I spent all day on Thursday working in a polling station. By the time I got out at some time after 10pm the world had changed. We didn't know it yet, but it would become clear over the following few hours that whilst I had been diligently administering the poll and trying to display a political impartiality that isn't naturally mine, my compatriots had been busy displaying their small island mentality.
I had Friday off. I always do to recover from these sixteen hour balloting stints, so I thought what better than to display my own small island mentality. I would return to the small island of my childhood, Canvey Island in the River Thames, and I'd walk right around it. I found that a lot of the island has changed and much of it is nicer than than I either remembered or expected. It wasn't the grandest place in the world and people in the surrounding areas of south east Essex can be a bit sniffy about it. I have to say though, I can't think of a better place for me to have grown up in.
When I was young the island was divided in two, east and west. The eastern half was my playground. I can't say I've covered every inch of it, but there can't be much of it that I've not been within a few metres of. The western half (seen here) consisted of marshland, farmland and a few industrial areas. All were all off limits. In recent years though the marshland has been acquired by the RSPB and turned into a bird sanctuary whilst a path has been opened around the entire sea wall. So today is the first time I've circumnavigated the whole island.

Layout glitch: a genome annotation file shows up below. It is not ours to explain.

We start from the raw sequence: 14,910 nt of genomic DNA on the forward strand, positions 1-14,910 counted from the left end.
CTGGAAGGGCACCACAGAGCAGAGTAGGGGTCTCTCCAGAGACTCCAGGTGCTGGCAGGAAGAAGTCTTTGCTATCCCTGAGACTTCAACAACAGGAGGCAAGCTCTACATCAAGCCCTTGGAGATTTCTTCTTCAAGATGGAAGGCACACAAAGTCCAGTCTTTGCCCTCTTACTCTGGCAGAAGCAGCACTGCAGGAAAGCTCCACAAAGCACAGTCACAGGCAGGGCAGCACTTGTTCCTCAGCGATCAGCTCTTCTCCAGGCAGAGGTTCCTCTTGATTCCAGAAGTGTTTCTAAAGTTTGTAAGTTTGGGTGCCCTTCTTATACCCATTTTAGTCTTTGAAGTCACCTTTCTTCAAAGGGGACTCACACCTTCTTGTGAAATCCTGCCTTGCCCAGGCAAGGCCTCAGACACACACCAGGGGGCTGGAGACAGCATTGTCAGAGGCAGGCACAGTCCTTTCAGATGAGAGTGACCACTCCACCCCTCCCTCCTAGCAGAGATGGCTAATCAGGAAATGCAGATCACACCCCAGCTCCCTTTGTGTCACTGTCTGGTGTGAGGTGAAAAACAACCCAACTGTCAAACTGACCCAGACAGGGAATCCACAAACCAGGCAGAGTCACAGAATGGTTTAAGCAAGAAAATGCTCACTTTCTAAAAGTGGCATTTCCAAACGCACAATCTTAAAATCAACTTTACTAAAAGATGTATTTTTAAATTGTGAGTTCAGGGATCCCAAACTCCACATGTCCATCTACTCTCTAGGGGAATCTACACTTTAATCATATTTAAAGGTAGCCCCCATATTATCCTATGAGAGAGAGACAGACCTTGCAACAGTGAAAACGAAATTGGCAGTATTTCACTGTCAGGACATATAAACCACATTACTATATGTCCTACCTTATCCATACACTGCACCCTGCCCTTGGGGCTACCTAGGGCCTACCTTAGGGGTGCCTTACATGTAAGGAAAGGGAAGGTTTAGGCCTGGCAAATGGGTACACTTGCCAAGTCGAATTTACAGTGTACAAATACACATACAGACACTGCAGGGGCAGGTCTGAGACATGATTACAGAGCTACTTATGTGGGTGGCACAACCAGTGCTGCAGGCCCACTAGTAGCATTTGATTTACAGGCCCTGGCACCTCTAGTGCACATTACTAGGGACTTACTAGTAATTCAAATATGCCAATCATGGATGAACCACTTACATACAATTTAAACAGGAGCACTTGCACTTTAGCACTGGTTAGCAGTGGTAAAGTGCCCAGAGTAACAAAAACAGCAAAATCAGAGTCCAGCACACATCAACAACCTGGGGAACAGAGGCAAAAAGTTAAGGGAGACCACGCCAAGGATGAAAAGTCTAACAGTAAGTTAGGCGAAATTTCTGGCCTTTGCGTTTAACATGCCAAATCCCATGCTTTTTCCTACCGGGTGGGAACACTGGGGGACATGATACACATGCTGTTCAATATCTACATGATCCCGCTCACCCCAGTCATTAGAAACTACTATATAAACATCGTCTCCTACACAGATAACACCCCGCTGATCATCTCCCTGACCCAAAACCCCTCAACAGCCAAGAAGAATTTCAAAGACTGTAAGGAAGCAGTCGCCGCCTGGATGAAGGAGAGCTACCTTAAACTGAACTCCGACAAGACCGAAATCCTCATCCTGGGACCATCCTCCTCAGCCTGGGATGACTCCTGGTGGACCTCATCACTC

The path isn't well maintained or well used at this part. It made it a bit more of an adventure, but also harder work.
The jetty at the old methane terminal. As a kid I never got near this. I remember being jealous of my friend whose dad worked there as he'd been there though. The ship to the left of the picture is the Al Muraykh, it is one of the largest ships in the world and can carry 18,800 twenty foot containers.
Amongst the more famous people to come from the island are rock band Dr Feelgood. They called it Oil City as a more interesting and romantic name.
The Lobster Smack pub as featured in Dickens' Great Expectations. When I set out on the path as one of the most talented amateur drinkers of my generation, this was a rather dark and shabby pub frequented by old men who I would not have wanted to socialise with. Ironically, as I have slowly matured into being one of those old men myself the pub has had a bit of a facelift. Although it's nicer now, I think I'd probably prefer it how it was.
I've been searching all through the city. See you in the morning down by the jetty.
At 10.40pm on the 17th of January 1979 I was in my room laying on my bed. I can't remember exactly what I was doing at the time, but it was almost certainly either listening to records or watching tv. Suddenly my parents came rushing in to my room asking what the commotion was and whether I was alright. I didn't know what they were talking about, but they said they'd heard a loud bang and thought that I'd done something like knocked the wardrobe over. In a portent of the poor hearing I'd have later in life, I had heard nothing. Meanwhile, across the island, The IRA had planted a bomb next to one of these tanks. A large hole had been blown in the side and aviation fuel leaked out. Fortunately it did not catch fire as the terrorists had hoped, otherwise you might not be reading this now.
Scene of the scene. Where these flats are is where The Gold Mine disco was. This was one of the leading clubs in south east England for Disco, Funk and Soul music. It would be much later before I appreciated those musical styles, but in the early eighties it was quite big on the burgeoning electronic music scene. I remember seeing Blancmange and Talk Talk there and used to rub shoulders with Depeche Mode and Yazoo. I say rub shoulders, that's maybe a bit much but I did once get their autographs in there.
The water on the road from yesterday's thunderstorm is a reminder that much of the island is below sea level and in can be prone to flooding, most notably in 1953 when 59 people died and 13,000 had to be evacuated.